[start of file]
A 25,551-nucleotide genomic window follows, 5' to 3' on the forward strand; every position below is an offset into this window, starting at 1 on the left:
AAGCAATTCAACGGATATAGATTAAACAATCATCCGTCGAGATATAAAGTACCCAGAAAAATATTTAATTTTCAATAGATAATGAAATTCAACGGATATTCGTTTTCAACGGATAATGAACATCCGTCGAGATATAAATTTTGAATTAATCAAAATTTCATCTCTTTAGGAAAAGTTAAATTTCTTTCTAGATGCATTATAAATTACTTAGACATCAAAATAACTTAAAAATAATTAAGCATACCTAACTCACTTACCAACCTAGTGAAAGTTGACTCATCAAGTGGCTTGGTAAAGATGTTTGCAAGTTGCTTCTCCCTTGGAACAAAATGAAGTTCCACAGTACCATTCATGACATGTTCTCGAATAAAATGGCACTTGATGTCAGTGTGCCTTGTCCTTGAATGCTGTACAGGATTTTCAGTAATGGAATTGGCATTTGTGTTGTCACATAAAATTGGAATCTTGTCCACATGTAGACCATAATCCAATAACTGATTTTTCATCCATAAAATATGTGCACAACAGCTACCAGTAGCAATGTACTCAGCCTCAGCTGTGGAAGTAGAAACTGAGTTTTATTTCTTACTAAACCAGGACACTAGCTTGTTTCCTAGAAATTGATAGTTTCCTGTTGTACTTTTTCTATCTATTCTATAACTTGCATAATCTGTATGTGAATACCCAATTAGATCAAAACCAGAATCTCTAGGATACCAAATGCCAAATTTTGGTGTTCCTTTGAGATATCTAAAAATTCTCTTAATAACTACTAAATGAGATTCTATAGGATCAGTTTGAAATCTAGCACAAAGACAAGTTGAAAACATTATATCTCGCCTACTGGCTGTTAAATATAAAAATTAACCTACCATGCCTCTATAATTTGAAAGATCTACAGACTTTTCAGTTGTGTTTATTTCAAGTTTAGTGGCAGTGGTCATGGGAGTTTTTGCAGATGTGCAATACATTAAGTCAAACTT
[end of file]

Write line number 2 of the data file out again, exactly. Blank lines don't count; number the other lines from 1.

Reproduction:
AAGCAATTCAACGGATATAGATTAAACAATCATCCGTCGAGATATAAAGTACCCAGAAAAATATTTAATTTTCAATAGATAATGAAATTCAACGGATATTCGTTTTCAACGGATAATGAACATCCGTCGAGATATAAATTTTGAATTAATCAAAATTTCATCTCTTTAGGAAAAGTTAAATTTCTTTCTAGATGCATTATAAATTACTTAGACATCAAAATAACTTAAAAATAATTAAGCATACCTAACTCACTTACCAACCTAGTGAAAGTTGACTCATCAAGTGGCTTGGTAAAGATGTTTGCAAGTTGCTTCTCCCTTGGAACAAAATGAAGTTCCACAGTACCATTCATGACATGTTCTCGAATAAAATGGCACTTGATGTCAGTGTGCCTTGTCCTTGAATGCTGTACAGGATTTTCAGTAATGGAATTGGCATTTGTGTTGTCACATAAAATTGGAATCTTGTCCACATGTAGACCATAATCCAATAACTGATTTTTCATCCATAAAATATGTGCACAACAGCTACCAGTAGCAATGTACTCAGCCTCAGCTGTGGAAGTAGAAACTGAGTTTTATTTCTTACTAAACCAGGACACTAGCTTGTTTCCTAGAAATTGATAGTTTCCTGTTGTACTTTTTCTATCTATTCTATAACTTGCATAATCTGTATGTGAATACCCAATTAGATCAAAACCAGAATCTCTAGGATACCAAATGCCAAATTTTGGTGTTCCTTTGAGATATCTAAAAATTCTCTTAATAACTACTAAATGAGATTCTATAGGATCAGTTTGAAATCTAGCACAAAGACAAGTTGAAAACATTATATCTCGCCTACTGGCTGTTAAATATAAAAATTAACCTACCATGCCTCTATAATTTGAAAGATCTACAGACTTTTCAGTTGTGTTTATTTCAAGTTTAGTGGCAGTGGTCATGGGAGTTTTTGCAGATGTGCAATACATTAAGTCAAACTT